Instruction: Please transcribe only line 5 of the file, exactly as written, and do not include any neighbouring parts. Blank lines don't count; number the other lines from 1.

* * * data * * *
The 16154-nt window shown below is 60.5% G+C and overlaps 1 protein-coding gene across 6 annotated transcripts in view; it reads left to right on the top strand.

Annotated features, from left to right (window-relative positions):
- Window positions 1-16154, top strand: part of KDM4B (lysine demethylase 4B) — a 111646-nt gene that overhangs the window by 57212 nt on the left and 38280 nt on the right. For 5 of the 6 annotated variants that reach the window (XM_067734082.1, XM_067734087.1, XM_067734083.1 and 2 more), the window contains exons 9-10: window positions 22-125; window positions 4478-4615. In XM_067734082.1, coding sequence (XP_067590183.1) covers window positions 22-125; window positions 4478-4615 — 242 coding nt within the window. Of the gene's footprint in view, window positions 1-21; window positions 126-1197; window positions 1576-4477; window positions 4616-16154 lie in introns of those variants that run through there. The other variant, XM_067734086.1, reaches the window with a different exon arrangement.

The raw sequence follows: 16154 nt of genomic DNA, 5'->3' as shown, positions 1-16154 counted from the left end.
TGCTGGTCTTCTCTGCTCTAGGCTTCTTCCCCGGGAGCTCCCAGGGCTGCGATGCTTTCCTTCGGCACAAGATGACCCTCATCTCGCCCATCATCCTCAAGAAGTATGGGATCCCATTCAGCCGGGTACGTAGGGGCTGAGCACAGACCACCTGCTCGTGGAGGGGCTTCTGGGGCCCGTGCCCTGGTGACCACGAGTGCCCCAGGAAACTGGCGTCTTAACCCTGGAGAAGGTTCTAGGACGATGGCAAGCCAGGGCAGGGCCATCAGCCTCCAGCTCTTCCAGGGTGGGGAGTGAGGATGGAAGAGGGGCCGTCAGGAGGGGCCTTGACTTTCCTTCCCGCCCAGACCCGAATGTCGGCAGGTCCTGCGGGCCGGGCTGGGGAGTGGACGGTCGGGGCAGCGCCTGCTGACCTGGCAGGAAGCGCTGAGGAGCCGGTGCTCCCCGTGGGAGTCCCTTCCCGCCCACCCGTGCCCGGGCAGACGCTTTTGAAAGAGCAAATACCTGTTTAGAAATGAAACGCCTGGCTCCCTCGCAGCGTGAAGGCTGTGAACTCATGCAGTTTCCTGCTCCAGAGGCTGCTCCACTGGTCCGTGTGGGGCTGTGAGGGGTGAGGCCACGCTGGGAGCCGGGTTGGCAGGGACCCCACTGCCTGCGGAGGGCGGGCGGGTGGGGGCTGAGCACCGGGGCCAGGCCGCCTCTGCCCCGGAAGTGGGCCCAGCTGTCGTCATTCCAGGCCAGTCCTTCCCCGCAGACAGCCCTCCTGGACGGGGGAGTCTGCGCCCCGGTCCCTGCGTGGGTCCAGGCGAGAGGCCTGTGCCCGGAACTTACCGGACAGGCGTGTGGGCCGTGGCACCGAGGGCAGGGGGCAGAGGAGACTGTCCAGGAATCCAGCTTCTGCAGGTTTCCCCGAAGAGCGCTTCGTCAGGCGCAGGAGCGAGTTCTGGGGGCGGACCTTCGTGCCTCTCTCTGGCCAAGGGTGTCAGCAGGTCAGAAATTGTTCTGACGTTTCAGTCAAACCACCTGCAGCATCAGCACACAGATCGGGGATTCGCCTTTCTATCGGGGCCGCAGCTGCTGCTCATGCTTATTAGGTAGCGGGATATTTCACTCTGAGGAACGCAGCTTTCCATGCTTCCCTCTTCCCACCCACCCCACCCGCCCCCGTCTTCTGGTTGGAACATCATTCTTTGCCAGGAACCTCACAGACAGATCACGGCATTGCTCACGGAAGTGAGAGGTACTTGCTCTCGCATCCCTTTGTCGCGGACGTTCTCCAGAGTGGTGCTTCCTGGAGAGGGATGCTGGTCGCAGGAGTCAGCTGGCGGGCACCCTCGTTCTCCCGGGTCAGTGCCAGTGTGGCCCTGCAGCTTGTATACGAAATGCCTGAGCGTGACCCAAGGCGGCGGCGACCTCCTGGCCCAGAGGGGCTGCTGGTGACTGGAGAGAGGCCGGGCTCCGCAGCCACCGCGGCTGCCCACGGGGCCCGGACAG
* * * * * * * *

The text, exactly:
TGCTGGTCTTCTCTGCTCTAGGCTTCTTCCCCGGGAGCTCCCAGGGCTGCGATGCTTTCCTTCGGCACAAGATGACCCTCATCTCGCCCATCATCCTCAAGAAGTATGGGATCCCATTCAGCCGGGTACGTAGGGGCTGAGCACAGACCACCTGCTCGTGGAGGGGCTTCTGGGGCCCGTGCCCTGGTGACCACGAGTGCCCCAGGAAACTGGCGTCTTAACCCTGGAGAAGGTTCTAGGACGATGGCAAGCCAGGGCAGGGCCATCAGCCTCCAGCTCTTCCAGGGTGGGGAGTGAGGATGGAAGAGGGGCCGTCAGGAGGGGCCTTGACTTTCCTTCCCGCCCAGACCCGAATGTCGGCAGGTCCTGCGGGCCGGGCTGGGGAGTGGACGGTCGGGGCAGCGCCTGCTGACCTGGCAGGAAGCGCTGAGGAGCCGGTGCTCCCCGTGGGAGTCCCTTCCCGCCCACCCGTGCCCGGGCAGACGCTTTTGAAAGAGCAAATACCTGTTTAGAAATGAAACGCCTGGCTCCCTCGCAGCGTGAAGGCTGTGAACTCATGCAGTTTCCTGCTCCAGAGGCTGCTCCACTGGTCCGTGTGGGGCTGTGAGGGGTGAGGCCACGCTGGGAGCCGGGTTGGCAGGGACCCCACTGCCTGCGGAGGGCGGGCGGGTGGGGGCTGAGCACCGGGGCCAGGCCGCCTCTGCCCCGGAAGTGGGCCCAGCTGTCGTCATTCCAGGCCAGTCCTTCCCCGCAGACAGCCCTCCTGGACGGGGGAGTCTGCGCCCCGGTCCCTGCGTGGGTCCAGGCGAGAGGCCTGTGCCCGGAACTTACCGGACAGGCGTGTGGGCCGTGGCACCGAGGGCAGGGGGCAGAGGAGACTGTCCAGGAATCCAGCTTCTGCAGGTTTCCCCGAAGAGCGCTTCGTCAGGCGCAGGAGCGAGTTCTGGGGGCGGACCTTCGTGCCTCTCTCTGGCCAAGGGTGTCAGCAGGTCAGAAATTGTTCTGACGTTTCAGTCAAACCACCTGCAGCATCAGCACACAGATCGGGGATTCGCCTTTCTATCGGGGCCGCAGCTGCTGCTCATGCTTATTAGGTAGCGGGATATTTCACTCTGAGGAACGCAGCTTTCCATGCTTCCCTCTTCCCACCCACCCCACCCGCCCCCGTCTTCTGGTTGGAACATCATTCTTTGCCAGGAACCTCACAGACAGATCACGGCATTGCTCACGGAAGTGAGAGGTACTTGCTCTCGCATCCCTTTGTCGCGGACGTTCTCCAGAGTGGTGCTTCCTGGAGAGGGATGCTGGTCGCAGGAGTCAGCTGGCGGGCACCCTCGTTCTCCCGGGTCAGTGCCAGTGTGGCCCTGCAGCTTGTATACGAAATGCCTGAGCGTGACCCAAGGCGGCGGCGACCTCCTGGCCCAGAGGGGCTGCTGGTGACTGGAGAGAGGCCGGGCTCCGCAGCCACCGCGGCTGCCCACGGGGCCCGGACAG